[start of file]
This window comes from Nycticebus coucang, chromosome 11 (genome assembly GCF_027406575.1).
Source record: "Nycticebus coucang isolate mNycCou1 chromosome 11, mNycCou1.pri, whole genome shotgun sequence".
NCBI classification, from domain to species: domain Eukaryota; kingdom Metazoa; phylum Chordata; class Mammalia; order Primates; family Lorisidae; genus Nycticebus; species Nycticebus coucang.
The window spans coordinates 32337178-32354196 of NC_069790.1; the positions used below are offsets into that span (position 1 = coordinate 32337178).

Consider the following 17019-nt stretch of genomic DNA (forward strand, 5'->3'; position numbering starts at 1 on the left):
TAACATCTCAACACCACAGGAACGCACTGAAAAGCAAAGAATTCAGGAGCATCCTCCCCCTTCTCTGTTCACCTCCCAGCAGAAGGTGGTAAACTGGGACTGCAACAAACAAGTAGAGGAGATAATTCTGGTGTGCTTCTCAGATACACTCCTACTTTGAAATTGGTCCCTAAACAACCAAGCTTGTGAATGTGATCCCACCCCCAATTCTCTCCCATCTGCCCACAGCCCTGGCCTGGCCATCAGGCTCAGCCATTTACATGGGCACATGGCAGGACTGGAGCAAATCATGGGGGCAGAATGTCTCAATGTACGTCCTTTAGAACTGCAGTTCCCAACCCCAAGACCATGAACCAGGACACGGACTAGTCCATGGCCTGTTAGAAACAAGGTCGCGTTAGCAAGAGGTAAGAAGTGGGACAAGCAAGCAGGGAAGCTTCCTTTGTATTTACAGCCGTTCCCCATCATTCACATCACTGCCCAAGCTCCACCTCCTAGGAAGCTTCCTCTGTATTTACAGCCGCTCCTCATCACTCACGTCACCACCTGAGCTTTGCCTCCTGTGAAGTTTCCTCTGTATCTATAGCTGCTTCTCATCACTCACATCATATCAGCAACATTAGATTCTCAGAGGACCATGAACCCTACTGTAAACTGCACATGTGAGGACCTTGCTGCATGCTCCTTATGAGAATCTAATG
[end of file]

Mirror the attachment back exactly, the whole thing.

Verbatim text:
This window comes from Nycticebus coucang, chromosome 11 (genome assembly GCF_027406575.1).
Source record: "Nycticebus coucang isolate mNycCou1 chromosome 11, mNycCou1.pri, whole genome shotgun sequence".
NCBI classification, from domain to species: domain Eukaryota; kingdom Metazoa; phylum Chordata; class Mammalia; order Primates; family Lorisidae; genus Nycticebus; species Nycticebus coucang.
The window spans coordinates 32337178-32354196 of NC_069790.1; the positions used below are offsets into that span (position 1 = coordinate 32337178).

Consider the following 17019-nt stretch of genomic DNA (forward strand, 5'->3'; position numbering starts at 1 on the left):
TAACATCTCAACACCACAGGAACGCACTGAAAAGCAAAGAATTCAGGAGCATCCTCCCCCTTCTCTGTTCACCTCCCAGCAGAAGGTGGTAAACTGGGACTGCAACAAACAAGTAGAGGAGATAATTCTGGTGTGCTTCTCAGATACACTCCTACTTTGAAATTGGTCCCTAAACAACCAAGCTTGTGAATGTGATCCCACCCCCAATTCTCTCCCATCTGCCCACAGCCCTGGCCTGGCCATCAGGCTCAGCCATTTACATGGGCACATGGCAGGACTGGAGCAAATCATGGGGGCAGAATGTCTCAATGTACGTCCTTTAGAACTGCAGTTCCCAACCCCAAGACCATGAACCAGGACACGGACTAGTCCATGGCCTGTTAGAAACAAGGTCGCGTTAGCAAGAGGTAAGAAGTGGGACAAGCAAGCAGGGAAGCTTCCTTTGTATTTACAGCCGTTCCCCATCATTCACATCACTGCCCAAGCTCCACCTCCTAGGAAGCTTCCTCTGTATTTACAGCCGCTCCTCATCACTCACGTCACCACCTGAGCTTTGCCTCCTGTGAAGTTTCCTCTGTATCTATAGCTGCTTCTCATCACTCACATCATATCAGCAACATTAGATTCTCAGAGGACCATGAACCCTACTGTAAACTGCACATGTGAGGACCTTGCTGCATGCTCCTTATGAGAATCTAATG